Pa. confirms first swine flu case

May 3, 2009 8:20:22 PM PDT
Health officials confirmed Pennsylvania's first case of swine flu Sunday in a 31-year-old male in Montgomery County. The resident is a 31-year-old male from Upper Merion (originally reported to be a resident of Bridgeport) who was tested after feeling ill with flu-like symptoms. A sample taken was determined to be Type-A Influenza and was sent to the Centers for Disease Control for analysis.

There are 7 probable cases in the state. The cases include:
25 year old male in Philadelphia county
46 year old male in Philadelphia county
28 year old male in Montgomery county
39 year old female in Philadelphia
20 year old female from Bucks county
individual from Lycoming county
individual from Luzerne county
TOTAL of ALL cases = 8 (7 probable; 1 confirm)

"Now that Pennsylvania has a confirmed case, it is even more important for the public to understand and follow the commonsense steps that can help prevent the spread of the flu," Governor Rendell said at a press conference in Norristown. "Our Department of Health is working closely with all state agencies and local health departments to mitigate the impact of this flu on our citizens and will continue to keep the public informed of any developments."

The Governor was joined by Secretary of Health Everette James and acting Physician General Dr. Stephen Ostroff at a news conference held at the Montgomery County Health Department in Norristown.

"We encourage Pennsylvanians to remain calm and take time to learn about the 2009 A/H1N1 virus, especially what you should do if you have symptoms," said Secretary James. "The commonwealth is taking every possible step to prepare for and prevent the spread of the virus, including readying and deploying the commonwealth's stockpile of anti-viral drugs that will be used for treating either probable or confirmed cases and those in close contact with those individuals. So far, most cases have been relatively mild and treatable with the anti-virals."

Pennsylvania Department of Health spokeswoman Stacy Kriedeman says that there are six probable cases, all in Philadelphia or suburban Montgomery and Bucks counties.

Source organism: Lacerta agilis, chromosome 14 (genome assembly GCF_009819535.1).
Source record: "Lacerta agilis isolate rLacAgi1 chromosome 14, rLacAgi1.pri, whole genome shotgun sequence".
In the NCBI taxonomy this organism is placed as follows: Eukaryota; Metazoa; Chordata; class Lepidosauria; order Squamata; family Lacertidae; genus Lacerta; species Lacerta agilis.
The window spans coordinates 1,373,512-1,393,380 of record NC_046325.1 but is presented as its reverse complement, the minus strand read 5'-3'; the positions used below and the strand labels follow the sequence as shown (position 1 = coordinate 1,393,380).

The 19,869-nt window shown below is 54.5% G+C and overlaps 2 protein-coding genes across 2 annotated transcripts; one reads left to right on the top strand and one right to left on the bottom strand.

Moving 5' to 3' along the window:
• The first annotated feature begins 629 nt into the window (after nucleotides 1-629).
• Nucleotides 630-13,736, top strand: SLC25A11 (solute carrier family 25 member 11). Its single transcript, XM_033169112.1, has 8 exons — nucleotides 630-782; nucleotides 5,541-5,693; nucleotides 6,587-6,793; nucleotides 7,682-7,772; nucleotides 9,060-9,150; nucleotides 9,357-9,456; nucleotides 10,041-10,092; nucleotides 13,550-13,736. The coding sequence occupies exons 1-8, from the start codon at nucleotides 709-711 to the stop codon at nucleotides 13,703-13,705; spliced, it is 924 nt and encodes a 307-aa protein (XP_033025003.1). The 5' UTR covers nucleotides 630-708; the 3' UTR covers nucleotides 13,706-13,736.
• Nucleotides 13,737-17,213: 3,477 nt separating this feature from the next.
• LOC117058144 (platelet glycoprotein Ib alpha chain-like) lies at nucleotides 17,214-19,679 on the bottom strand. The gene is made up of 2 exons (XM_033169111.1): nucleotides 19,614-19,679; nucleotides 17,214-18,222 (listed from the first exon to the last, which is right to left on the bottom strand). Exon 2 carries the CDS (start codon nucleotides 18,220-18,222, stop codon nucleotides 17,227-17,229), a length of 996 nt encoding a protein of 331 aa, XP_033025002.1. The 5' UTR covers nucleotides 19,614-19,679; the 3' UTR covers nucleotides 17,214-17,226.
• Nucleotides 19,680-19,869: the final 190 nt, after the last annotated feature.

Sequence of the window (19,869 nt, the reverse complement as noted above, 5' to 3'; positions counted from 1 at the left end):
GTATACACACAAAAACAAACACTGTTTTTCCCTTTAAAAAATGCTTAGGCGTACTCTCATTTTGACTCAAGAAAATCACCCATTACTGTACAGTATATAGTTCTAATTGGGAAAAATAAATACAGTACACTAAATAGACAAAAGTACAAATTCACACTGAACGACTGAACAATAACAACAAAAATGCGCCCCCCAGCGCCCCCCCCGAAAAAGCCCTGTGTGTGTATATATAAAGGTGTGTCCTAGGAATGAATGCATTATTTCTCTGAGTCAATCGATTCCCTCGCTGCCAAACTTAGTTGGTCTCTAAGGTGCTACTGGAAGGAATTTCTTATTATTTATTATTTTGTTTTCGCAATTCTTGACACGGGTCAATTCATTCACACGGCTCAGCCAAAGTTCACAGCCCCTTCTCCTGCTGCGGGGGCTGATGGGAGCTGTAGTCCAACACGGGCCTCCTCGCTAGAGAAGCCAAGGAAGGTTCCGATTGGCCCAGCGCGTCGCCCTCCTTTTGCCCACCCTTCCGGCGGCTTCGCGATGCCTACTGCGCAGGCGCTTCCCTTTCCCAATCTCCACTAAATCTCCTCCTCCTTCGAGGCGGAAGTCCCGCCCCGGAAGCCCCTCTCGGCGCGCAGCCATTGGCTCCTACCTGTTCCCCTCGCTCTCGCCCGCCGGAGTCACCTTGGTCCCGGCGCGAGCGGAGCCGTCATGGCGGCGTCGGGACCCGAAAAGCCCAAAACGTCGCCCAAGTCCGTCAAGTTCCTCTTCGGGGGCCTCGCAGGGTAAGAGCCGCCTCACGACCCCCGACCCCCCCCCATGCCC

Slippery Rock University in western Pennsylvania was to hold a separate graduation Saturday for 22 students who officials feared might have been exposed to the swine flu during a school trip to Mexico. The 22 students, all education majors, weren't sick but had been told to limit contact with others.

"To allow them to be exposed to 3,000 to 5,000 people would be an error on our part," university spokesman Karl Schwab said last week.

Federal health officials said earlier Sunday that there were 226 confirmed cases of swine flu in 30 states in the United States. On the Sunday talk shows, health officials were cautiously optimistic that the new swine flu isn't as dangerous as first feared. But they urged people to keep taking precautions.

Type A/H1N1 influenza is a respiratory disease of pigs caused by type A influenza viruses. Outbreaks of such flu happen regularly in pigs. Before the current outbreak, people rarely got sick unless they were in very close proximity to infected pigs. However, during the current outbreak, the virus is able to spread from person-to-person.

Symptoms of A/H1N1 flu in people are similar to those of regular or seasonal flu and include fever, lethargy, lack of appetite and coughing. Some with this type of flu also have reported runny nose, sore throat, nausea, vomiting and diarrhea. Although winter is over, there is still a low level of seasonal influenza occurring in Pennsylvania.

There is no vaccine available at this time. It is important for people to take the following steps to prevent spreading the virus to others:

-Stay home when you are sick to avoid infecting others;
-Cough or sneeze into the bend of your elbow or a tissue and properly dispose of used tissues;
-Wash your hands frequently and thoroughly with soap and warm water or use an alcohol-based hand sanitizer;
-Avoid touching your eyes, nose and mouth;
-Stay healthy by eating a balanced diet, drinking plenty of water and getting plenty of rest and exercise; and
-Seek care if you have influenza-like illness.

For more information, visit or call 1-877-PA-HEALTH.


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CDC Swine Flu site
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